Crumb-Snatchers and Ankle-Biters, Part 1: The Good

I don’t really have a problem with kids.  Well, not a huge problem.  And not with all kids.  And the problem isn’t really with the kids, it’s with the parents inadvertently (or, I guess, sometimes advertently) raising jackass kids who don’t know how to act in public.

(Disclaimer:  I don’t have kids and don’t necessarily want kids.  I’ve dodged that bullet a fair many times, thank you, and the world is better off for it.  One of me running around is more than enough for everyone, myself included.)

Having kids in restaurants is almost always a total hit or miss.  They’re either good, meaning they act like normal human beings in a social setting, or they’re kids.  Meaning that they are loud, fidgety, selfish, and just plain annoying.

Since a vast majority of my future material deals with bitching and moaning about things that piss me off, consider this happy story about a pleasant and amusing family a welcome reprieve from horrors to come…

Last summer, I was waiting on a busy night and got sat with a six-top; Mom, Dad, and four kids (three girls, one boy), ranging from ten to four.  I internally groaned when I saw the table, but soldiered on because, goddamnit, it was still four hours until closing time and there was no point getting nasty that early in the evening.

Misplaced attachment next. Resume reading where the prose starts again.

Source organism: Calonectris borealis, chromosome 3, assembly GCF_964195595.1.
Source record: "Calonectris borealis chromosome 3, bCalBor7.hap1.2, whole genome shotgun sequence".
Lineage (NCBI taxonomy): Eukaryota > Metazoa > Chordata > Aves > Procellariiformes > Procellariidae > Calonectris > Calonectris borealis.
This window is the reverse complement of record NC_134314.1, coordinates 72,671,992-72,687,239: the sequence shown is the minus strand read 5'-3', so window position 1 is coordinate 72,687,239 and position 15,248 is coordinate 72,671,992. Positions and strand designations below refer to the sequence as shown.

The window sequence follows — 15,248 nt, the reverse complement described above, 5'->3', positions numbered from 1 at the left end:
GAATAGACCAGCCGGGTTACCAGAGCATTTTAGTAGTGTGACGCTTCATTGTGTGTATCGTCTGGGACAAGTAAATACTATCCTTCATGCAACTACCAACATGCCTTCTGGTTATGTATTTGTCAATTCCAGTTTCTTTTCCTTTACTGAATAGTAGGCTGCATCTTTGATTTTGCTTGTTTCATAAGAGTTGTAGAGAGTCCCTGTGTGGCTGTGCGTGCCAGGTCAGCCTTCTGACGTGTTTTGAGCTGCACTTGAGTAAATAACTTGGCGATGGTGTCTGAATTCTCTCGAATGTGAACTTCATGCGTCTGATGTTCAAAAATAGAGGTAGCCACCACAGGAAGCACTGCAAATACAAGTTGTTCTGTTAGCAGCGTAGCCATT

When I greeted the table and took the drink order, I noticed that all four kids were just…  Cool.  They weren’t loud, weren’t fighting amongst one another, weren’t pestering their parents, weren’t fidgeting.  The parents both ordered beers, and all I had to do was look at the child and point, and they went down the line without the normal bratty bullshit. “Water.”  “Water.”  “Can I have a Coke, Mom?”  (Nod of approval.)  “Water.”

Two of the kids started coloring on the kid’s menu while talking amonst themselves, the oldest girl was already lost in a Nintendo DS, and the youngest only looked at me and asked, “Do you have shrimp?”

“Yes, ma’am, we do.”

She smiled and gave me a double-thumbs-up. “Good!”

The weirdest thing about it was that none of the kids ordered off the kid’s menu.  They all found something, from cold-boiled shrimp to clam chowder, that they wanted and, unlike most kids and old people, didn’t take half-an-hour to decide.  Between the coloring, game-playing, and family conversation, the kids acted like normal, intelligent adults.  They acknowledged and thanked me when I brought them things, and treated me like a fellow human who happened to be waiting on them, not as a servant.

All in all, it was my best table of the night.  The kids were almost disturbingly well-behaved, to the point where I openly wondered (amongst my fellow servers, of course) if the parents had implanted shock chips in the brains of their own children and sat hovering over the trigger.

We were busy, and it took a while for the food to come out, but never once did I hear anything negative from the four younglings.

Usually, kids will bitch out anyone within ten feet, family, waiters, or other diners, within five minutes of ordering a meal.  “I’m hungry!  Where’s my food!”